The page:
Yeah, the status quo, the established conservative viewpoint, were saying that their voice wasn’t being heard. Despite the backing ofthe Catholic Church, just, y’know, arguably one of the most powerful institutions in the state. And the rest of those groups that have been setup for years just to keep this anti-abortion train rolling on.
Oh and complaining that Facebook preventing referendum ads from outside Ireland… eh… if that’s shutting down the debate, you really need to examine how you connect with the Irish people and where exactly is the motivation of your movement coming from
- Giant abortion banners outside maternity hospitals.
Seven foot tall graphic posters are exactly what people want to see when they’re on the way in to a maternity hospital. Extra anger points for an ‘Irish wing’ of an international group being behind it.
Some groups respected our wishes & removed posters, for which we are grateful. In that light, is very disappointing that the hospital was the target of quite a graphic and distressing protest yesterday evening.
— The Rotunda Hospital (@RotundaHospital) May 1, 2018
Of course that’s nothing compared with being called a baby killer (as many Repeal jumper wearers reported,) having Savita Halappanavar appear on No posters and the general ongoing grind of being told that women can’t be trusted with their own bodies.
I tried to put myself into an Irish woman’s shoes and I’m just so unbelievably impressed that so many people kept their shit together, to put it bluntly.
And then there are the women who wanted a No vote. I tried to understand them. I knew none in person, so I had to base it off the voices I heard on the radio and in debates. Media trained and well rehearsed, they seemed to exist only to secure a No vote, while their Repeal counterparts may not have been as smooth or charismatic but so many came to the debate with first hand experience and multifaceted factual arguments.
I just couldn’t figure it out. I couldn’t see the missing piece of the jigsaw puzzle that made the woman who wants a no vote. And I still wonder if it’s empathy. As Claire Hennessy pointed out, a lack of empathy is what’s prompting No voters.
Ask me why books & stories matter & I will say EMPATHY. Every single time.
That capacity for empathy is what's propelling Yes voters tomorrow. The lack of it is what's prompting the Nos. Empathy isn't approval or endorsement. It's recognition, understanding, getting it.#voteyes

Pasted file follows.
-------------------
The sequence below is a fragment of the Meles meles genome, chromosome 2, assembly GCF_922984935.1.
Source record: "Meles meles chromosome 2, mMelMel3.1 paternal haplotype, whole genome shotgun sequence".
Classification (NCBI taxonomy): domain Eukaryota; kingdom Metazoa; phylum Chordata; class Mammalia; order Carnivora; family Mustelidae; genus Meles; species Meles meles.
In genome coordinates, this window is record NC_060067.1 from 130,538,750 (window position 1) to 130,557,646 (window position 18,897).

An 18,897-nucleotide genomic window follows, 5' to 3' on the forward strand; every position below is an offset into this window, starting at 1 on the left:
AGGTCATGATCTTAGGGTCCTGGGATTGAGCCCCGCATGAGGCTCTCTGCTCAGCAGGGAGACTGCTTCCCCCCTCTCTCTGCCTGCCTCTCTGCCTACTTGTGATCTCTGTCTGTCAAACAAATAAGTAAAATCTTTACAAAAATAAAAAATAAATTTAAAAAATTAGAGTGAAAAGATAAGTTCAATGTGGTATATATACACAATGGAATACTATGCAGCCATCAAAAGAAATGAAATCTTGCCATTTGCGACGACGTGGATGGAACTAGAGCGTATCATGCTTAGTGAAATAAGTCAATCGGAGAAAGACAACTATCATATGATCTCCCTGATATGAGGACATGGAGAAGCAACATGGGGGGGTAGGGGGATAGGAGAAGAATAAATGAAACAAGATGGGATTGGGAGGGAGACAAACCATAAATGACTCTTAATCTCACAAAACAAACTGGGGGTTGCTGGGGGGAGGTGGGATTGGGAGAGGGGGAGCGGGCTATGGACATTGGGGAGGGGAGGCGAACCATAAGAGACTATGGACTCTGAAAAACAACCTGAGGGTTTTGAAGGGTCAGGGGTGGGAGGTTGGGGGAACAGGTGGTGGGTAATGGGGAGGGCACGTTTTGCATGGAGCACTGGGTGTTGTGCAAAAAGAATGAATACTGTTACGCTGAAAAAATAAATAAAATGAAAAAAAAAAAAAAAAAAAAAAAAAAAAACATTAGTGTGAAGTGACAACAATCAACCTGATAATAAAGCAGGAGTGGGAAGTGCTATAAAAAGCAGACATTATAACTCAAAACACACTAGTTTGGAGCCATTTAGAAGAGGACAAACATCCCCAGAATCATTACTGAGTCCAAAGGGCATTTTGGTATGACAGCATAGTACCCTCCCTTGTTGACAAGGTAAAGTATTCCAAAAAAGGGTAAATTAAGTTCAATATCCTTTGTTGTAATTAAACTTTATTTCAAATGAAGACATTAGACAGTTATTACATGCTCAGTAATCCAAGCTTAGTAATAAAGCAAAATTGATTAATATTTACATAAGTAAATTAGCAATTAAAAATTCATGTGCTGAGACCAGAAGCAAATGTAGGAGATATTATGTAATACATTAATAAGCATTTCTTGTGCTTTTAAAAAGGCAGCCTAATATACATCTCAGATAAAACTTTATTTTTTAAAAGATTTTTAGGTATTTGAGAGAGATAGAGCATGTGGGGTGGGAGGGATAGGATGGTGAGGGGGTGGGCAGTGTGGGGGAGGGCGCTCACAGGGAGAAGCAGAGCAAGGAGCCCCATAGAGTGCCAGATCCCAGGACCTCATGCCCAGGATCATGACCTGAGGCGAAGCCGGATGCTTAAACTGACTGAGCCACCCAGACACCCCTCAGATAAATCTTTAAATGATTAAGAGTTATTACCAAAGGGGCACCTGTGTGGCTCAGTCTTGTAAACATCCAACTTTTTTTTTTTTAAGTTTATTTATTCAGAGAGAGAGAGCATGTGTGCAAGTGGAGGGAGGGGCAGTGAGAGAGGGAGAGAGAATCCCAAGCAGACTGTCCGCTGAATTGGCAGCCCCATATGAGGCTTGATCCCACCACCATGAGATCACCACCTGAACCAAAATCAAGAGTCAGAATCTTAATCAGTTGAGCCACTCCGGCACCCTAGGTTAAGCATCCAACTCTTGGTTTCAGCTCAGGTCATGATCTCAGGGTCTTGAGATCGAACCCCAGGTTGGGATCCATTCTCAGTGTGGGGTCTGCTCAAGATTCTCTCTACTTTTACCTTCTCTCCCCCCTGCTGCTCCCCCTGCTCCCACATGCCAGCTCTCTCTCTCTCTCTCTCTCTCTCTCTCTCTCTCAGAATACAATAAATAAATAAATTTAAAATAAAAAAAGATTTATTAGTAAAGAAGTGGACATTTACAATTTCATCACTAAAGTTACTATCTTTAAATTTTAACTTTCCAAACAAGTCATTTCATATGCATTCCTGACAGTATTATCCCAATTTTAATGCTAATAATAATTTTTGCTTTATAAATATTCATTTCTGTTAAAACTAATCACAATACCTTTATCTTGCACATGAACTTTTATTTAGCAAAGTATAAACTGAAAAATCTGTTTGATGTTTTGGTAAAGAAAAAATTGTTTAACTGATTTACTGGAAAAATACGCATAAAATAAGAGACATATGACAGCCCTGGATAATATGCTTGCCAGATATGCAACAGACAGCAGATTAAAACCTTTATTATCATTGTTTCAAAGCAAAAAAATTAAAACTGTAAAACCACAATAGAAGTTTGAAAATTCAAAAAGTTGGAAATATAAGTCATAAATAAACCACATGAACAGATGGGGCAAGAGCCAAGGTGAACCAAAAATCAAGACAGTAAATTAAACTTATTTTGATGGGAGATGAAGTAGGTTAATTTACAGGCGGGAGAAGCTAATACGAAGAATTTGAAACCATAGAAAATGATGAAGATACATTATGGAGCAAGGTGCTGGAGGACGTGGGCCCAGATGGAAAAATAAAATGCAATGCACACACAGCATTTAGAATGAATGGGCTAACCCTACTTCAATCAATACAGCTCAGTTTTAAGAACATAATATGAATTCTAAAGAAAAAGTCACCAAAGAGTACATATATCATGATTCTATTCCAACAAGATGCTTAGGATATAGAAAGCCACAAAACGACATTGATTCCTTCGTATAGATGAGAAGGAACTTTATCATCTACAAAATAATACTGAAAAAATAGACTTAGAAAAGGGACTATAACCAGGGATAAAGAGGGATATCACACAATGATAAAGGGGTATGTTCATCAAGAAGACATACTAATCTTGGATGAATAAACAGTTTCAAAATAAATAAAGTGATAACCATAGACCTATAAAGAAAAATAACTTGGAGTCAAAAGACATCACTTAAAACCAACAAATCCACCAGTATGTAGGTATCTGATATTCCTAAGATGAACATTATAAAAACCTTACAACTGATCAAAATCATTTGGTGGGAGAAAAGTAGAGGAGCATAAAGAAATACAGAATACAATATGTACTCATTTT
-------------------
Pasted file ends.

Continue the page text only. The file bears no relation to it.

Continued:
— Claire Oh Please Let It Be A YES Hennessy (@chennessybooks) May 24, 2018
Because I wonder, are some of the female no voters unable to imagine themselves as needing an abortion? Is it a case of “I wouldn’t put myself in that situation…” I really don’t know. And I hope No voters will realise that they can’t possibly know what they’d do in a situation until they’re in it, and sure won’t they be happy now that they’ve a choice, even if it doesn’t change their actions.
I feel I’ve gone on a whopper tangent here. I logged on to try and capture this beaming smile I wouldn’t wipe off my face. A good feeling that stuck with me from the moment I left home. As I walked down to the polling station, I had to actually compose myself because I was about to burst into laughter. Such was the atmosphere (and the great weather helped too.) I blame the #hometovote stories on twitter.
Feel the love. Dublin Airport. pic.twitter.com/vqzZqMaliU
— Roger O'Keeffe voted YES (@rogerokeeffe) May 24, 2018
There is something truly beautiful about it all. As I near the end of this, the first exit polls have come through and it looks like Yes has won by a landslide. What a wonderful thing that a nation came out in favour of equality for women. Can you imagine if this momentum is harnessed for other issues? The gender pay gap? More women in parliament? Now we know how social movements are done, what is there to stop us improving the life of everyone in the country.
And I hope the politicians remember this day when it comes to bringing in legislation, because the people have spoken. Loud and clear.
So I say fair play to the women of Ireland, because you played a blinder.